“Conflicting Views” American Sentinel 10, 11, p. 83.

THE following editorials are among the most recent contributions to the discussion of the question, are laws enforcing Sunday observance of the nature of the religious legislation of a State-church polity, or are they purely civil enactments for the protection of the man and not the day:—

We are rather severely taken to task by the
Sabbath Outlook

, a Seventhday Baptist publication, for an editorial concerning the prosecution and imprisonment in Maryland and Tennessee of seventhday keepers for violating Sunday laws. It says we undertake a “lame apology” for the wrongs done, and that, when we say that Sunday laws are not enforced by the courts because of the divine sanction or because of the religious aspects of the day, we are guilty of an “evasion of facts.” Let us see, Dr. Spear, in his “Religion and the State,” shows that the Christian Sabbath is not an institution of the Federal Government, and is wholly unmentioned in any of the State constitutions except that of Vermont; that it is treated in the laws as a day of cessation from labor, and not as a religious institution; and that the State courts have taken an entirely secular view of it. Thus the Supreme Court of New York held that it is a “civil and political institution,” resting on the same foundations as the laws against gambling, lotteries, selling intoxicants on election days, etc.; that of Pennsylvania that it is only a “civil regulation;” that of South Carolina that Sunday is a “mere day of rest,” with which religion has nothing more to do than with a statute which should make July 4th or January 8th a rest day; that of Alabama that Sunday legislation is simply an exercise of the police power, and “cannot be justified on the ground that such abstinence [from labor] is enjoined by the Christians religion;” and that of Ohio that the validity of such legislation is “neither strengthened nor weakened by the fact that the day of rest it enjoins is the Sabbath day.” Other citations are given by Dr. Spear; and he reaches the conclusion that the whole theory of Sabbath legislation, as expounded by the courts, is that it rests not upon divine sanction or religious reasons, but the desirability of securing a regular rest-day, and of protecting those who religiously observe it from annoyance and disturbance.
It will be noticed that in the clear and strong convention address given in this issue, the author uses the common and officially accepted legal phrase “Sunday laws.” This he does, evidently, in order to have the term throughout the address the same as that made use of in our courts. In the same way the author occasionally speaks of “a civil Sunday.” We refer to this matter for the purpose of urging the most careful distinction in the use of the words “Sabbath” and “Sunday.” The latter word is correctly used only in relation to the first day of the week or anything connected with that day when the idea of the Sabbath as an institution for rest and worship is entirely wanting. A Sunday newspaper is a paper published on the first day of the week in violation of the Sabbath. A Sunday-school is properly a school on the first day of the week without any closer relation to the rest and worship of the Sabbath than a Monday school might have. A Sabbath-school is one on the first day of the week for the promotion of what is in support of the rest and worship of the Sabbath.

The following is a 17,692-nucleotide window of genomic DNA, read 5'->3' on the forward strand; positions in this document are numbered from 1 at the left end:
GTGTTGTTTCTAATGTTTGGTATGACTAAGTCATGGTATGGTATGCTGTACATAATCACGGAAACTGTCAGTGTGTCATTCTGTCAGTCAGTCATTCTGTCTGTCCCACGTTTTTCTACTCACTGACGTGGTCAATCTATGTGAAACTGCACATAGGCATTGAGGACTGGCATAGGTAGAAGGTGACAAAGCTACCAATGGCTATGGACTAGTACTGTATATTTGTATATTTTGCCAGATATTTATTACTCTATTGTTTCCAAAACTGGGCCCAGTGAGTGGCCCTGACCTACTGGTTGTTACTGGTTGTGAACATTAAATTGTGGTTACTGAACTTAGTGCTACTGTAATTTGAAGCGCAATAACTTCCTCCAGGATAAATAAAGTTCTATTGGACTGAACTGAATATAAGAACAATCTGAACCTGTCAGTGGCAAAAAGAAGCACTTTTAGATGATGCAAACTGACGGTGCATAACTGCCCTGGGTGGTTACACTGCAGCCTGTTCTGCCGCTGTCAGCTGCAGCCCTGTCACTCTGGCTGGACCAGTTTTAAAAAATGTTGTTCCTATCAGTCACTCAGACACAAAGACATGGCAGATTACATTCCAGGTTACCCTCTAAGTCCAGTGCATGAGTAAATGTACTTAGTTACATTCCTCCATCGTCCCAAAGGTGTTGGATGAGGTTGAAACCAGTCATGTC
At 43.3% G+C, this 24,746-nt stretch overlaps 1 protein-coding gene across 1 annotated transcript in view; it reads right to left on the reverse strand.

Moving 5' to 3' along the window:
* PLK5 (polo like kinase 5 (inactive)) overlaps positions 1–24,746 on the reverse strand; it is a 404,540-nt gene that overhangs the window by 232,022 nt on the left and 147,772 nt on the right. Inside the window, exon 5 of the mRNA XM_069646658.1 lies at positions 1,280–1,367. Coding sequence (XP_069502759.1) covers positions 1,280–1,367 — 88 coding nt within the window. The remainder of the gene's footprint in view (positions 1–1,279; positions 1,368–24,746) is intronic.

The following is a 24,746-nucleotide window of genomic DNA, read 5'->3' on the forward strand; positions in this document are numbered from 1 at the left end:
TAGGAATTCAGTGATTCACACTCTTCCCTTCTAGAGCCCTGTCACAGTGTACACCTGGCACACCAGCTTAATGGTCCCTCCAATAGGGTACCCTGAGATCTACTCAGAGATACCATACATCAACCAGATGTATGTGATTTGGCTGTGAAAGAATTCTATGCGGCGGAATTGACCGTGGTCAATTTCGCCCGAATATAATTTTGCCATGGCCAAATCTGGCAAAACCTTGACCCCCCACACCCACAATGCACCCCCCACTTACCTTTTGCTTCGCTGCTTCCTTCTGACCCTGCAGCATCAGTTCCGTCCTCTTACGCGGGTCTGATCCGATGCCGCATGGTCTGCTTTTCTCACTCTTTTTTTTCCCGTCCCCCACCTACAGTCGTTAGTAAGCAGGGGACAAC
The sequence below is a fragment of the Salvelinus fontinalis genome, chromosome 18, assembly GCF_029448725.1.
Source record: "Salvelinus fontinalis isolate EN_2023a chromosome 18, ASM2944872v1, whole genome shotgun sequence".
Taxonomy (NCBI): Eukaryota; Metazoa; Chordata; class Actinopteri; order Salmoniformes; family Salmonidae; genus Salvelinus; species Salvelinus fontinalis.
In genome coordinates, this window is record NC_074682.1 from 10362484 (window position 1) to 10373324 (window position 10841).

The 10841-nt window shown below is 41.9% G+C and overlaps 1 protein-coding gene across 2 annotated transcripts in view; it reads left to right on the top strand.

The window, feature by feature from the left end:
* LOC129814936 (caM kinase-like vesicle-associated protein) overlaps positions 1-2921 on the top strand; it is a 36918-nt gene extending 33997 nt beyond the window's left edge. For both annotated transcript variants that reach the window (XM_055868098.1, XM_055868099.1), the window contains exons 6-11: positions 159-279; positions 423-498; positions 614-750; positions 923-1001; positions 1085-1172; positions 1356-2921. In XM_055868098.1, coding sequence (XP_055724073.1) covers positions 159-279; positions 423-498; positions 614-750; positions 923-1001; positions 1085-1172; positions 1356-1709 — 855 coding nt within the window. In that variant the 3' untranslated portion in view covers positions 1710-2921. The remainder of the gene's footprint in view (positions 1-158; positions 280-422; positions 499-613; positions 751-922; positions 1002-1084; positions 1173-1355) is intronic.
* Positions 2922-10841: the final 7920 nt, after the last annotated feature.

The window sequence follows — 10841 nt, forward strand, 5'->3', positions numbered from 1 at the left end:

So a law for the

purpose of preventing Sabbath desecration if property a Sabbath law

. A Sunday law is one like that of Louisiana which simply places the first day of the week on a level with such legal holidays as the 4th of July and Christmas. It contains no implication of the sacredness of a day of rest and worship, or of the institution of the Sabbath. But in our States generally this institution of a rest day and a day for worship is most clearly kept in view in the laws concerning the first day of the week. The proper designation of these laws, therefore, is Sabbath laws, and not Sunday laws. And we are sure that it would lead to a better regard for these laws as based on the divine law itself, if they were always designated in our statute books and in our courts as well as in general and popular usage by their right name.

The Independent is still clinging to the erroneous and illogical idea that Sunday laws are not religious legislation. It is driven to this defense because it is unwilling to adopt the State-church theory in which Sunday laws were born, and at the same time unwilling to abandon its defense of such laws. We have published the editorial from the Christian Statesman to show that there is a wide disagreement among Sunday-law advocates on the point of the nature of these laws. The Christian Statesman, the acknowledged leader in the crusade for the enactment and enforcement of Sunday laws, boldly avers that such laws are religious laws, that the only consistent basis for such laws is the divine command of God, and all attempts to place these laws on a civil basis is itself “political atheism.” Laying aside the question of facts, the opinion of the Christian Statesman is more important than that of the Independent, because the Statesman is the recognized champion of the Sunday-law movement in the United States, and devotes more space to the discussion of the question in a single issue than the Independent does in a month.

But as regards facts: The Statesman is certainly correct in its claims that Sunday laws are religious enactments. It traces Sunday laws through the State-church period of colonial days to the English State-church enactment of Charles II., and from there back to Constantine’s famous law. No one can read the law of Charles II. in connection with the Sunday laws of the several States and deny that they are modified copies of it. These facts the Independent will not attempt to deny. So much for the origin.

Neither will the Independent deny that the demand for them comes from the Church. Rev. W. F. Crafts, in his book the “Sabbath for Man,” says: “During nearly all our American history the churches have influenced the State to enact and improve Sabbath laws.”

The Independent attempts to hide behind the decision of courts that Sunday laws are devil regulations. It is true that most of the courts have taken this view, but although this is law it does not follow that it is fact. The Supreme Court of the United States once decided that the negro “had no rights which the white man was bound to respect.” The Independent, while admitting for the time being that this was law, would deny that it ever was a fact. Sunday laws are religious in origin, nature, and object, and when courts can make sin righteousness they can make Sunday laws religious.